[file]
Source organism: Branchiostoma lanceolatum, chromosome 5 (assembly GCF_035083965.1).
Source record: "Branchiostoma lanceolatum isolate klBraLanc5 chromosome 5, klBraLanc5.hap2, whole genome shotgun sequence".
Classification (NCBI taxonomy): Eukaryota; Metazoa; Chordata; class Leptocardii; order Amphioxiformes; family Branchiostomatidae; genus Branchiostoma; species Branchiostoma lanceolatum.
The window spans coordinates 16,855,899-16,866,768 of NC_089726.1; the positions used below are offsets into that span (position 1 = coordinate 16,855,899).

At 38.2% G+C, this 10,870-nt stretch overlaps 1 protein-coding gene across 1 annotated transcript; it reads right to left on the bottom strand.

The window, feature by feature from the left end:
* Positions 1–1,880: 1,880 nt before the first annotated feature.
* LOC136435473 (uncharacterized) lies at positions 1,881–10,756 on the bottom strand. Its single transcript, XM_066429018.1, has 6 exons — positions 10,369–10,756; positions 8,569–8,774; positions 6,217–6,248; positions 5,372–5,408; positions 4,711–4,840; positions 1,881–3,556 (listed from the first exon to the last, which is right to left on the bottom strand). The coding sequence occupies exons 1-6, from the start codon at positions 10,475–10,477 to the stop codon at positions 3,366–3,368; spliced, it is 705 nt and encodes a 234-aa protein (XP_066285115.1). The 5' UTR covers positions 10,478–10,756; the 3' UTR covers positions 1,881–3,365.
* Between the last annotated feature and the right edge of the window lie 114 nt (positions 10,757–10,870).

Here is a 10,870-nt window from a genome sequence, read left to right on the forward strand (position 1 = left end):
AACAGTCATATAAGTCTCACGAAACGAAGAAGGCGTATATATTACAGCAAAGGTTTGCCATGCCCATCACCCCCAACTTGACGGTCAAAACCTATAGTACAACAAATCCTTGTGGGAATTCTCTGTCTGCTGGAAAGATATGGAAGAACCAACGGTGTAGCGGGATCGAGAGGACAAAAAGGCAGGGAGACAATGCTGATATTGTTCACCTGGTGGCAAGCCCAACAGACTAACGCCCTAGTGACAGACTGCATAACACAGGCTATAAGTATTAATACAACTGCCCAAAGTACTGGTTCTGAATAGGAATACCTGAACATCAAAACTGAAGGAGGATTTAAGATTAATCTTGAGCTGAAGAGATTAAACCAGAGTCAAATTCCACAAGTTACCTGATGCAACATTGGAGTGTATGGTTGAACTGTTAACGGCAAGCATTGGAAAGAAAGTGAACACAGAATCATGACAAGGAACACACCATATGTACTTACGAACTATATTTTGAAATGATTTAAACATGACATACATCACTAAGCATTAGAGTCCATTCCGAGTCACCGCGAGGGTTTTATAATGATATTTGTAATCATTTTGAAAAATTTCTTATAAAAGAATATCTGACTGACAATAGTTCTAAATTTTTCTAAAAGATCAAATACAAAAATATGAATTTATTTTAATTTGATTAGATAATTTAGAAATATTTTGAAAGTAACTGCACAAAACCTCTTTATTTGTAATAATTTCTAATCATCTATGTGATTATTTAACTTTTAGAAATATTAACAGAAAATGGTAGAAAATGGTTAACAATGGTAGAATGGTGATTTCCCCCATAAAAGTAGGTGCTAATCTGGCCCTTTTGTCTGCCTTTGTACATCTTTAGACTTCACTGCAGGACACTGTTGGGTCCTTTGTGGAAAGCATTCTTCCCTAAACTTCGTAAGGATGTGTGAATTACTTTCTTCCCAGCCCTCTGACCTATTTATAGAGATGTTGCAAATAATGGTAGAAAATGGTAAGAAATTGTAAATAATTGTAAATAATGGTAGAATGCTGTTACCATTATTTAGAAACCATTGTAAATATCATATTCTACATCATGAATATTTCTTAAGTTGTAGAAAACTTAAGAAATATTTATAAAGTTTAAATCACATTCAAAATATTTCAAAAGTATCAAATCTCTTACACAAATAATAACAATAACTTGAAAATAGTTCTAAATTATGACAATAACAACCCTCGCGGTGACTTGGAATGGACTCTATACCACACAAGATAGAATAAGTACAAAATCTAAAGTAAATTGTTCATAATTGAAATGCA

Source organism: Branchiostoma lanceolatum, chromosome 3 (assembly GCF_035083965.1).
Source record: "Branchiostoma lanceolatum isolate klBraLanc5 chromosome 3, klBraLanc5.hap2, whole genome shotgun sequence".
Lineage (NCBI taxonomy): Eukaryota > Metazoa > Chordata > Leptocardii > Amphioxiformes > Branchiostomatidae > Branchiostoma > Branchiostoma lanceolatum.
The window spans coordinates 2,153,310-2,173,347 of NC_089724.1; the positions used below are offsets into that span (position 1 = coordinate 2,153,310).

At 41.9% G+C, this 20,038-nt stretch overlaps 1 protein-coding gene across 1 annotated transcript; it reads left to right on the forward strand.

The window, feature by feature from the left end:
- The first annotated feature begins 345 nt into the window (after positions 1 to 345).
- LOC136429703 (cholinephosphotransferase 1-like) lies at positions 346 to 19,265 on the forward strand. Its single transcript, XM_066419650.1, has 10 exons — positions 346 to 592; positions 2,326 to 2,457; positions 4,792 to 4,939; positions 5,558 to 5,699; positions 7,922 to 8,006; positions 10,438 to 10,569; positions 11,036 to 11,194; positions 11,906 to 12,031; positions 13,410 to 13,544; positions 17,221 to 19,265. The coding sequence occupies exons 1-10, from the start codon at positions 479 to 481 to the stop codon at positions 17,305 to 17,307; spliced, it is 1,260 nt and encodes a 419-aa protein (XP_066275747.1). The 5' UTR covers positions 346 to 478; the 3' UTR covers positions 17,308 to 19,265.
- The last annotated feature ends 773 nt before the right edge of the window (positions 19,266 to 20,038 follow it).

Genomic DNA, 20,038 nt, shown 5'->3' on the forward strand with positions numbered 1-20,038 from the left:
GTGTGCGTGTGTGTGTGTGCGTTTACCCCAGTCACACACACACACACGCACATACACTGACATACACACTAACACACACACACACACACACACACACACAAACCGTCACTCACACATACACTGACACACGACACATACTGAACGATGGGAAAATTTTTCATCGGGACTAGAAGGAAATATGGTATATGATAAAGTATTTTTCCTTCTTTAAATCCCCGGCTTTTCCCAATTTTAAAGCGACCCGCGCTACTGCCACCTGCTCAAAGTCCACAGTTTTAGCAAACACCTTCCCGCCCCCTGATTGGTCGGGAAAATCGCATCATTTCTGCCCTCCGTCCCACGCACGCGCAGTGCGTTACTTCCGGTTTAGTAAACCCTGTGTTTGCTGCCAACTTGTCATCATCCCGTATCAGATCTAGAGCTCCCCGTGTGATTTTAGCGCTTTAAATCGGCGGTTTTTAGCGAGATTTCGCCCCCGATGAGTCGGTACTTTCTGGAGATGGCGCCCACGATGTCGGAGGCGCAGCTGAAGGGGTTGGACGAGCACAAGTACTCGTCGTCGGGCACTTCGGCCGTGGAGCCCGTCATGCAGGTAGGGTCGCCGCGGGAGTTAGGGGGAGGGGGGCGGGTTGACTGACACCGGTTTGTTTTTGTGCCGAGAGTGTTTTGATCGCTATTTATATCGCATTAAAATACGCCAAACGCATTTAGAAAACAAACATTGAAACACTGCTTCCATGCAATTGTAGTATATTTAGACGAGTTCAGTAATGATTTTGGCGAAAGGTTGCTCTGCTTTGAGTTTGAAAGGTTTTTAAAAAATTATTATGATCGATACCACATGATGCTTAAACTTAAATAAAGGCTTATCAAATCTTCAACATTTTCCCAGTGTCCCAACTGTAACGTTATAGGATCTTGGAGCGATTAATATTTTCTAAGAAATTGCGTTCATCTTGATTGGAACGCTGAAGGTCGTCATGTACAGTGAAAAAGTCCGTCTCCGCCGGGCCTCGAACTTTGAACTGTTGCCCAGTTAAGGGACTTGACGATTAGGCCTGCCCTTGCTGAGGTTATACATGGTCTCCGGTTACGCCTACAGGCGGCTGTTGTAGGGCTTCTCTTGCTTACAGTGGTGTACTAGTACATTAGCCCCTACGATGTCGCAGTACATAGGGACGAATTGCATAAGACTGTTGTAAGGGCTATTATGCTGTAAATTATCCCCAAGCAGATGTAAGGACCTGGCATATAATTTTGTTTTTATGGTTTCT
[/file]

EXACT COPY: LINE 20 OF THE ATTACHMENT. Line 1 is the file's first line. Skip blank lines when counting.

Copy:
- The last annotated feature ends 773 nt before the right edge of the window (positions 19,266 to 20,038 follow it).